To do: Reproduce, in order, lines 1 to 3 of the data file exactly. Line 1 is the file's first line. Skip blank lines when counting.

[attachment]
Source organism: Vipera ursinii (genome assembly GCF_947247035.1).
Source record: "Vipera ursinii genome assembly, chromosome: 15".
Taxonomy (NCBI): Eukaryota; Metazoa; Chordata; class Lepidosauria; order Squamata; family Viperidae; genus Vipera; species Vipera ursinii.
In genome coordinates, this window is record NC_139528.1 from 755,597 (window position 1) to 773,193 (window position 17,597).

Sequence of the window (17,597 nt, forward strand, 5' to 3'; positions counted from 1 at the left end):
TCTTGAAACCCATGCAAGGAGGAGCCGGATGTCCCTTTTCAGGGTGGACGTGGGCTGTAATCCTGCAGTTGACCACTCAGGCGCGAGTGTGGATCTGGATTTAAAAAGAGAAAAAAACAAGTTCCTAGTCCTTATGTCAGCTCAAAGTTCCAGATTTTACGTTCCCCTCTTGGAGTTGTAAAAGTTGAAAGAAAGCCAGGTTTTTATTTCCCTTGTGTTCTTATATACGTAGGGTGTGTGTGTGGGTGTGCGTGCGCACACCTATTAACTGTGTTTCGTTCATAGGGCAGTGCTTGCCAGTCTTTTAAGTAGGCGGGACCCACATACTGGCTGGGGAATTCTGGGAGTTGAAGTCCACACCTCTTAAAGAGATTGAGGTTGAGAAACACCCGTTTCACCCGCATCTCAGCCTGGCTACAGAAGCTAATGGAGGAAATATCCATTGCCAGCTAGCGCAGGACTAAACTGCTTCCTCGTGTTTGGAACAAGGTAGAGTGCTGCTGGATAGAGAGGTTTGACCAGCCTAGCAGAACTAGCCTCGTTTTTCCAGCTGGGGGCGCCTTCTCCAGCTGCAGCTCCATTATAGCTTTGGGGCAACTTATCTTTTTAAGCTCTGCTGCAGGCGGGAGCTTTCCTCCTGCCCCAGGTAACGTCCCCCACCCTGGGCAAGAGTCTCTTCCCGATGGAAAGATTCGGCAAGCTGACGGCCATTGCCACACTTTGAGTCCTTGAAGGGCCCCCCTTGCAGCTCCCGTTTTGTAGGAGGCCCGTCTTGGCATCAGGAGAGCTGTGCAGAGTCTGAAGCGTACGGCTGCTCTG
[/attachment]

Source organism: Vipera ursinii (genome assembly GCF_947247035.1).
Source record: "Vipera ursinii genome assembly, chromosome: 15".
Taxonomy (NCBI): Eukaryota; Metazoa; Chordata; class Lepidosauria; order Squamata; family Viperidae; genus Vipera; species Vipera ursinii.